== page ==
URBANA, Ill. – While it’s normally a bad idea to stand on a wet surface and plug something in, electric vehicles are built to do just that.
With electric vehicles growing in popularity, people are curious about charging in inclement weather, says Thomas Bruhl, a member of the board of directors for Safe Electricity, a part of University of Illinois Extension.
“My car sits outside year round,” says Bruhl, who owns an electric vehicle and is the electric utility supervisor for the city of Naperville. “It can be pouring rain while it’s charging and sometimes, I have to brush snow off the charger before before I unplug. All of those conditions are suitable for the factory charger or a quality after-market charger.”
Electric vehicles are powered by an electric motor instead of an internal combustion engine. The battery that powers the motor is charged with a dedicated plug-in cord that connects it to a charging station or regular wall outlet.
“When using a quality charging device, there generally are no safety related issues as long as the plug is not sitting in a puddle of water or the charging port on the car is packed with snow,” Bruhl says.
The charging equipment is designed to be insulated and waterproofed and undergoes testing by the Society of Automotive Engineers for almost any weather condition, with the exception being extreme weather conditions such as floods and hurricanes, according to Safe Electricity.
When it’s wet outside, Bruhl says the only area of concern is not where the plug meets the car, but where the charging cord plugs into an outlet or an extension cord, though Bruhl suggests that the use of extension cords come with its own set of risks.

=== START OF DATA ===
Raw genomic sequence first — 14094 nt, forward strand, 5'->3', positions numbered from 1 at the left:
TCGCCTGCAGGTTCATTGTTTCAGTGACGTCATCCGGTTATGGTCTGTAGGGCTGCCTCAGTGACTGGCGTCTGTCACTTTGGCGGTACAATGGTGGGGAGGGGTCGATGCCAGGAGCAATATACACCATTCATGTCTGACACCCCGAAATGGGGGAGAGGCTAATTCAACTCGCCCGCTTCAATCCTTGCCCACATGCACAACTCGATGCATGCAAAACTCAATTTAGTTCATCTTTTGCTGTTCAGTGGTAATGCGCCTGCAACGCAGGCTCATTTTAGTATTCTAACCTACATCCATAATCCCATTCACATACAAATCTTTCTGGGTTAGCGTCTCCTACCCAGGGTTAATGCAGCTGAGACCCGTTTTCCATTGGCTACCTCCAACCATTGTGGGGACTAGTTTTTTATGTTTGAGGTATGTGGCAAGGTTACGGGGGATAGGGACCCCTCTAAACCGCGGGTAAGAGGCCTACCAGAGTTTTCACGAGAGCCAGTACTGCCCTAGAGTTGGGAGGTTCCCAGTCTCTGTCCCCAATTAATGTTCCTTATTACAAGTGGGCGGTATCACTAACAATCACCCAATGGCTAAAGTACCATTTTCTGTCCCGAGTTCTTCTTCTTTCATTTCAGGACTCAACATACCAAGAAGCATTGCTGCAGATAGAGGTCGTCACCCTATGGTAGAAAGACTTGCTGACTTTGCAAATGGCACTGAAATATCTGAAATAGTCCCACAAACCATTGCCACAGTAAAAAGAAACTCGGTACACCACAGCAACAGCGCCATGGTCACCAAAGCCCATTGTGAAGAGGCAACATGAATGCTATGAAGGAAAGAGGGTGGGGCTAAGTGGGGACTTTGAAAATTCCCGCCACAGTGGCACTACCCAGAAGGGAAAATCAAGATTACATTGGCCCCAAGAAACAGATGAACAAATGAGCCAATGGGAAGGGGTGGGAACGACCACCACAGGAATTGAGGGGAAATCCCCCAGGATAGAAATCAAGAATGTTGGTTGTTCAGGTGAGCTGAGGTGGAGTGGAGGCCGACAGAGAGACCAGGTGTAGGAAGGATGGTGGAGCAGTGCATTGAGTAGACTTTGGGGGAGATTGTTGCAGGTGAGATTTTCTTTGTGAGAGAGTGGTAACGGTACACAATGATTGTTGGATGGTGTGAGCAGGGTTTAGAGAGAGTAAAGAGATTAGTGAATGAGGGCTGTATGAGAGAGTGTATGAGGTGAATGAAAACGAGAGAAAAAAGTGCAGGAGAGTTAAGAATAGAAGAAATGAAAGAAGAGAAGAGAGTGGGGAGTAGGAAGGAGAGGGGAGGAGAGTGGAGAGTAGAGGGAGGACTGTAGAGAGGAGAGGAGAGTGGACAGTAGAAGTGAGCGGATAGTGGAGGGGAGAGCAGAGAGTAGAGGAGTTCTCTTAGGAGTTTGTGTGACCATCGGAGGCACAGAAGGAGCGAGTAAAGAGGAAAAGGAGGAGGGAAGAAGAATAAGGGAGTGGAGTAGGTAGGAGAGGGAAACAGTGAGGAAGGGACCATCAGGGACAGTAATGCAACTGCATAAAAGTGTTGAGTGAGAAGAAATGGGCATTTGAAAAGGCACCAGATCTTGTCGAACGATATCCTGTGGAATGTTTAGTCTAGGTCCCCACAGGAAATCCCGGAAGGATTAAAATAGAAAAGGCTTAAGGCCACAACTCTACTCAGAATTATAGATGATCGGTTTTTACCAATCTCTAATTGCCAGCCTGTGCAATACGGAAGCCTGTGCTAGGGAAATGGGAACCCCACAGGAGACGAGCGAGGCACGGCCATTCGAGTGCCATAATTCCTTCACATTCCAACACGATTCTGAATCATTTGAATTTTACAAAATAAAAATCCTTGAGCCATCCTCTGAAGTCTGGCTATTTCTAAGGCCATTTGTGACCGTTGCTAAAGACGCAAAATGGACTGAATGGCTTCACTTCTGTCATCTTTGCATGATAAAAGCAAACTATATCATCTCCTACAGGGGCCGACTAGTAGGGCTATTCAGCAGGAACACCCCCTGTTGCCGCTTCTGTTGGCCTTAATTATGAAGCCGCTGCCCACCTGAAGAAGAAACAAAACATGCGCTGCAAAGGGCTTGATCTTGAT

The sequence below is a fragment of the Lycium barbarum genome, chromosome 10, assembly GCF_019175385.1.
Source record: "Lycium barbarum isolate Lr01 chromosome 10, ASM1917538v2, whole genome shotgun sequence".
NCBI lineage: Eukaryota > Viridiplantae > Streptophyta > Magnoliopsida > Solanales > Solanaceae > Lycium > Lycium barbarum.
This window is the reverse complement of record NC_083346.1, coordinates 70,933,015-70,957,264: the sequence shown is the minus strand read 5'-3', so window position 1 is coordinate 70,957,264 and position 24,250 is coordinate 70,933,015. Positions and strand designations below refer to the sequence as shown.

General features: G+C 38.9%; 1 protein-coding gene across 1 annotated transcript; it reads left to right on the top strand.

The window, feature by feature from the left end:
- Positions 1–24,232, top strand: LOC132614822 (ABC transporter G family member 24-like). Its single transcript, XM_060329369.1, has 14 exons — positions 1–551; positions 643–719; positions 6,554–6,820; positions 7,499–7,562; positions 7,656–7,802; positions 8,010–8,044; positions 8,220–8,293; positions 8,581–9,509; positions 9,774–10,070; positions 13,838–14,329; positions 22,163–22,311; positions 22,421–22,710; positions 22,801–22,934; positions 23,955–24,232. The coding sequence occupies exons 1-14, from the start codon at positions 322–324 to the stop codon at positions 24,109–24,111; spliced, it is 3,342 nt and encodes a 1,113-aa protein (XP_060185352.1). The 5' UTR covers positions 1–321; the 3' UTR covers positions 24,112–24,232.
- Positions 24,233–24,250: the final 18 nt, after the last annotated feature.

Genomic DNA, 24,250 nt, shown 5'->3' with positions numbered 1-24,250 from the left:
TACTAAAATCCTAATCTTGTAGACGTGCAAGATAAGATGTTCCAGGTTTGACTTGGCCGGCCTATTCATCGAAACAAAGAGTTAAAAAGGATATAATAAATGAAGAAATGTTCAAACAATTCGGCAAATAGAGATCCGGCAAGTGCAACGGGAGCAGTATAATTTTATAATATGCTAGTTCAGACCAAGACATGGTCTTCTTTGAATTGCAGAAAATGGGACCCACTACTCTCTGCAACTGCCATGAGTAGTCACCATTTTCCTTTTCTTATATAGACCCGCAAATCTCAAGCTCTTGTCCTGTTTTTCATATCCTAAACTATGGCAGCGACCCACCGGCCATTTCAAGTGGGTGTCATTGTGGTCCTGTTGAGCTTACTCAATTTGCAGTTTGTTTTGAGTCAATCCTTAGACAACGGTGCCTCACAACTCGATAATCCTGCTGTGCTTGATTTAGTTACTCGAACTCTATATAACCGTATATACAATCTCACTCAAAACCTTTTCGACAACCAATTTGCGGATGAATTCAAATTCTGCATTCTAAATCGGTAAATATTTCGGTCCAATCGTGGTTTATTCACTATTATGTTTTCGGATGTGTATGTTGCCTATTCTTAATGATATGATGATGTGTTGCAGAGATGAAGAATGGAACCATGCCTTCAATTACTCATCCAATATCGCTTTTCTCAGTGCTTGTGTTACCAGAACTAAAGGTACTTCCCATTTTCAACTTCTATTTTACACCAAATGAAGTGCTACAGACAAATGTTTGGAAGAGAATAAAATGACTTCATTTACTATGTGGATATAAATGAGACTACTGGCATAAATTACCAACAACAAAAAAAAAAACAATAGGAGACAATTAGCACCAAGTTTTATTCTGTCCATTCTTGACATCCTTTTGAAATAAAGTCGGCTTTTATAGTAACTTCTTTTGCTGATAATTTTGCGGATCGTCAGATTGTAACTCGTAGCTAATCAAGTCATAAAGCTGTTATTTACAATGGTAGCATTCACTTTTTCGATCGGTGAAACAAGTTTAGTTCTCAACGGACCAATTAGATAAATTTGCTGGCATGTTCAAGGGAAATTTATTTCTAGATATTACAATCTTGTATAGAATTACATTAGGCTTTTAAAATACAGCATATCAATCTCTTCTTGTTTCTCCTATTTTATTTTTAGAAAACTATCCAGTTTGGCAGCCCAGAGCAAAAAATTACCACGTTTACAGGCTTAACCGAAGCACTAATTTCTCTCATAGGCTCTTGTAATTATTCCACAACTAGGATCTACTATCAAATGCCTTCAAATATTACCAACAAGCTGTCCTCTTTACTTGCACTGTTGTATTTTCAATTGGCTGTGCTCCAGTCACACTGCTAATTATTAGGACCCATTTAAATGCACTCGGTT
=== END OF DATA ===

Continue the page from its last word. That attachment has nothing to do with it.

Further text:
“People could get into trouble if they’re plugging the charging cord into an extension cord,” Bruhl says. “You want to make sure that all cords are appropriate for the use, are in good working order, and that connections are not in water.”
Safe Electricity recommends that electric vehicle owners always follow manufacturer instructions and check charging equipment before using it.
With 7,950 electric vehicles on the road, Illinois ranks 10th in the U.S., according to the U.S. Department of Energy. Those numbers have increased, particularly in urban areas, as prices decrease, mileage range increases, and the technology generally becomes more accessible to consumers, Bruhl says.
“Accessibility to charging stations is currently the major drawback,” Bruhl says. “If you want to take a long trip and there’s not a car charging station along the way or near where you are staying, you have to think twice about whether you’re going to drive the electric car.”
As a result, many utilities and municipalities are working to install more public charging stations.
SOURCE: Thomas Bruhl, Board of Directors, Safe Electricity
NEWS WRITER: Emily Steele, Media Communications Coordinator, University of Illinois Extension
ABOUT EXTENSION: Illinois Extension leads public outreach for University of Illinois by translating research into action plans that allow Illinois families, businesses, and community leaders to solve problems, make informed decisions, and adapt to changes and opportunities.
ABOUT SAFE ELECTRICITY: Safe Electricity is the award-winning, public awareness program of the Energy Education Council, a not-for-profit organization established in 1952 at University of Illinois at Urbana-Champaign. With offices in Springfield, Ill., Safe Electricity operates under University of Illinois Extension and is led by the EEC Board of Directors. Since Safe Electricity was created in 2001, it has provided thousands of resources to its more than 500 utility members across the country to help save lives and reduce injuries.